InfluencesI’ve been involved in several conversations as of late about the hermeneutical influences that often shape our reading, understanding, and application of Scripture. As I’ve stated before, it’s quite helpful if we’re aware of the types of ideas shaping the way that we understand Scripture.

Scholars tend to spend a lot of time analyzing the influences upon certain theologies and interpretive methods. I’ll never be found suggesting that this aspect of scholarship is a waste of time. Understanding how Augustine, Aquinas, Luther, Calvin, or Barth has shaped one’s theology can be helpful in evaluating it’s truthfulness, etc. This can be true about every area of theological reflection.

In the past few weeks there has been a lot of talk about Katharine Jefferts Schori’s somewhat recent sermon (here and here). Schori is the presiding bishop of the Episcopal Church and her sermon suggested a radically different interpretation for Acts 16:16-34. I’ll let you read the links to find the details of the story. For my part, I find her interpretation to be in conflict with both the intention of Luke, the apostle Paul, and the Holy Spirit… which brings me to my point.

I wonder if scholars, assuming they are orthodox believers, are willing to concede that, ultimately speaking, there may be an often ignored hermeneutical influence at work that goes beyond those that are often suggested? Rather than seeing a hermeneutical influence as being traced back to Schleiermacher, Bultmann, or Gutiérrez, perhaps we should look beyond those human influences and discern that there are spiritual forces attempting to influence human beings all of the time. A key text that indicates this can be found here:

“Now the Spirit expressly says that in later times some will depart from the faith by devoting themselves to deceitful spirits and teachings of demons, through the insincerity of liars whose consciences are seared, who forbid marriage and require abstinence from foods that God created to be received with thanksgiving by those who believe and know the truth.” (1 Tim. 4:1-3)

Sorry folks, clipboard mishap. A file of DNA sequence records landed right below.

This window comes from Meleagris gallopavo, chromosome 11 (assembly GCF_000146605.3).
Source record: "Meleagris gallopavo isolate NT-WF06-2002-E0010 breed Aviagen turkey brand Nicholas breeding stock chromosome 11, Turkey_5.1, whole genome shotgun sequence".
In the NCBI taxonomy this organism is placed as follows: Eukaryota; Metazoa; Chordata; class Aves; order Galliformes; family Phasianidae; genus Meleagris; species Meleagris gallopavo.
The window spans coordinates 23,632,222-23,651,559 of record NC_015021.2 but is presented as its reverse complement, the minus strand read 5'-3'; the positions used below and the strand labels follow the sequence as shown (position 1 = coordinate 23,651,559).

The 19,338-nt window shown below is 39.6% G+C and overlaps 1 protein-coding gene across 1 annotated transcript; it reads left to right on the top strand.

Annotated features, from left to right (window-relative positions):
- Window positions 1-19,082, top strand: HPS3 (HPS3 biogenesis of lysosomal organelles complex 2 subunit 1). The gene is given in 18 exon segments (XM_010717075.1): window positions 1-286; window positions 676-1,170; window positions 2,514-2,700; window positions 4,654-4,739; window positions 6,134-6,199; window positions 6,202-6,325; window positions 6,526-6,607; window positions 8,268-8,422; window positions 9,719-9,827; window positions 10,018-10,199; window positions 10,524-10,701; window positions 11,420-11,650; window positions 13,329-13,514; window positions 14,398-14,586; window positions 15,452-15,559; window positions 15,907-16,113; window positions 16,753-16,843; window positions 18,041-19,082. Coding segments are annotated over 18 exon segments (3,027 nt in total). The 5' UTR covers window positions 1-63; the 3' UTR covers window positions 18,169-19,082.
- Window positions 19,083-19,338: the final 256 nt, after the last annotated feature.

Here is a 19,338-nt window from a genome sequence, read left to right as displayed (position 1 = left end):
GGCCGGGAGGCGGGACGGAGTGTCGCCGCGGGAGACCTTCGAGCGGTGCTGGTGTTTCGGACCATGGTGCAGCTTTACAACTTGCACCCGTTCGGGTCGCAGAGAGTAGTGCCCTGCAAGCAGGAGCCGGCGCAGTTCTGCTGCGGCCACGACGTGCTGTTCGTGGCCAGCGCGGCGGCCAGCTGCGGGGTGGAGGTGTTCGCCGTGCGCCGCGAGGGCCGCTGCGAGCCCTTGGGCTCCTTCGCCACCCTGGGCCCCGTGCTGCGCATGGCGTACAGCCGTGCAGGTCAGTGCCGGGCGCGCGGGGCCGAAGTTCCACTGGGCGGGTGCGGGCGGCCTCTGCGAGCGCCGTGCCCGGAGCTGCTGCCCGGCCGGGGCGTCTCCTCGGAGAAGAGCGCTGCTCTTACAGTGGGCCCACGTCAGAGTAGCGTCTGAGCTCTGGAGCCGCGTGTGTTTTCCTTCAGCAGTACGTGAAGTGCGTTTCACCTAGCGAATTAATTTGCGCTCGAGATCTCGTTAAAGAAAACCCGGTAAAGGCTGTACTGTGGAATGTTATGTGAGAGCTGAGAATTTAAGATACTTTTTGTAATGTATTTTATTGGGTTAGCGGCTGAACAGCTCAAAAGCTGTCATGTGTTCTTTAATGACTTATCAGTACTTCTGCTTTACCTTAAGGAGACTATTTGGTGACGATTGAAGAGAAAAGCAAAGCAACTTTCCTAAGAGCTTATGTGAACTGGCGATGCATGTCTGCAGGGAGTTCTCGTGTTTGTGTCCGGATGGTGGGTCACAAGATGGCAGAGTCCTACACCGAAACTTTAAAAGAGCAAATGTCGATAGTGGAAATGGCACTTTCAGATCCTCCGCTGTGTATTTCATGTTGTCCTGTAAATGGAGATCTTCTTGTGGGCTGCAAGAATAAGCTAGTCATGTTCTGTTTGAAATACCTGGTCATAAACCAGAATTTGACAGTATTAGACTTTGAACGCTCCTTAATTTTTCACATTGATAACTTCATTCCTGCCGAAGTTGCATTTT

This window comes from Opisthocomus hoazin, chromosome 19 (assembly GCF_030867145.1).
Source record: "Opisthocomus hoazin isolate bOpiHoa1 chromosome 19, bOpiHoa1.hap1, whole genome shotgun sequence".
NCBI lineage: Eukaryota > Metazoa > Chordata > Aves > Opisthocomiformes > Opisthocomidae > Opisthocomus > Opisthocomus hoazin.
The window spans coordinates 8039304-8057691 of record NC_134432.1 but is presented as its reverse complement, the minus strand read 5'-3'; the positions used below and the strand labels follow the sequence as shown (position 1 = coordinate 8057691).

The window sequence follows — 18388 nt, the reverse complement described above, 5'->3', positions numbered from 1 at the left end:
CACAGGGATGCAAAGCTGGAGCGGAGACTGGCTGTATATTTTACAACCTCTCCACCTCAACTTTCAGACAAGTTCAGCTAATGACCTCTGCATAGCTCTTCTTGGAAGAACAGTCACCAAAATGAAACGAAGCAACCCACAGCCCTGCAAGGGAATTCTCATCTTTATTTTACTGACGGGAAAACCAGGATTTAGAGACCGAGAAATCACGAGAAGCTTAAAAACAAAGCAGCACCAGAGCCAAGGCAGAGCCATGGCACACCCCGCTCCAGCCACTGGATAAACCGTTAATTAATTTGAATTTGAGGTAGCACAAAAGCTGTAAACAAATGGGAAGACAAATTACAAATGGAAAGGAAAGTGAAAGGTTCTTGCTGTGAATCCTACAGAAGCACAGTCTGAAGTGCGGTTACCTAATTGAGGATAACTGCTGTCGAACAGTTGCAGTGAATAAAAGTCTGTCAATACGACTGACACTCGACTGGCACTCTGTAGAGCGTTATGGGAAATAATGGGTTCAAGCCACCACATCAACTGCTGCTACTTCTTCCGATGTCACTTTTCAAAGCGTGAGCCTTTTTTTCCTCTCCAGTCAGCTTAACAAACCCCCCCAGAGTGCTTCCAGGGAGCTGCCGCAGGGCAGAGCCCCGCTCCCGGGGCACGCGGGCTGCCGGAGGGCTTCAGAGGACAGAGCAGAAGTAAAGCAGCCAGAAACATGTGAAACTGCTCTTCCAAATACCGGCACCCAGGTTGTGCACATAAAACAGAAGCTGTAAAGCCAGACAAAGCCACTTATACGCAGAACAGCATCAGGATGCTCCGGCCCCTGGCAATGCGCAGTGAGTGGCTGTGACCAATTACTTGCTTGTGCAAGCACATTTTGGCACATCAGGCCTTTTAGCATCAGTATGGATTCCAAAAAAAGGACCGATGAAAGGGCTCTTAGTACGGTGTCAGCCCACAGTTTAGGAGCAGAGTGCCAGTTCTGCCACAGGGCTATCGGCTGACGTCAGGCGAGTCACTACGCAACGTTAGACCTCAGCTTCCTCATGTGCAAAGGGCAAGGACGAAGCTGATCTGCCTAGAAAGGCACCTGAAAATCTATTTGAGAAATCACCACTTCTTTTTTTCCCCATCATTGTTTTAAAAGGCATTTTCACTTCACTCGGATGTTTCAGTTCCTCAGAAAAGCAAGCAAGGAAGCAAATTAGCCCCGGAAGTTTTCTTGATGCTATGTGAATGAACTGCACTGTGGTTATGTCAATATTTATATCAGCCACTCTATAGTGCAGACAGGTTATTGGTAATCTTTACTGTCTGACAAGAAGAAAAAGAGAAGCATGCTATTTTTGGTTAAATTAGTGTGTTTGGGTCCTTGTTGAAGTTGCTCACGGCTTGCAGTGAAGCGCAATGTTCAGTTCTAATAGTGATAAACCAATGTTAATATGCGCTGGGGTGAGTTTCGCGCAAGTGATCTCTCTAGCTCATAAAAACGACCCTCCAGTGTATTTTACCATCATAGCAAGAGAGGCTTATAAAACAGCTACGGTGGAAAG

While it’s no longer fashionable to call a spade a spade, I think it’d be helpful for Christians to remember that some influences go beyond humanity and find their origin in the mind of Satan or demons.

Here’s the problem I think people have in regards to making “judgments” about these types of issues… nobody wants to be mean-spirited. Yet the apostle Paul seems to indicate that one can “name names” and also discern the real influence behind certain “theologies.” After all, after Paul names Hymenaeus and Philetus as among those who have “swerved from the truth,” who lead people “into more and more ungodliness” with talk that spreads like “gangrene,” (2 Tim. 2:16-18), he also reminds his readers to both “have nothing to do with foolish, ignorant controversies” and “kind to everyone” (2 Tim. 2:23-24). Thus, one can make “judgmental” statements while still being gracious and kind. It’s hard, but possible.

Of course, this “ultimate hermeneutical influence” concept is pretty clear when Paul writes that “we do not wrestle against flesh and blood, but against the rulers, against the authorities, against the cosmic powers over this present darkness, against the spiritual forces of evil in the heavenly places” (Eph. 6:12).

I guess my point is that sometimes I think our lack of discernment about the true influence upon some theologies actually causes us to faint back from taking a stand for truth. This point can be manipulated to extremes on both sides, of course, but that doesn’t mean we shouldn’t be aware of this hermeneutical issue.


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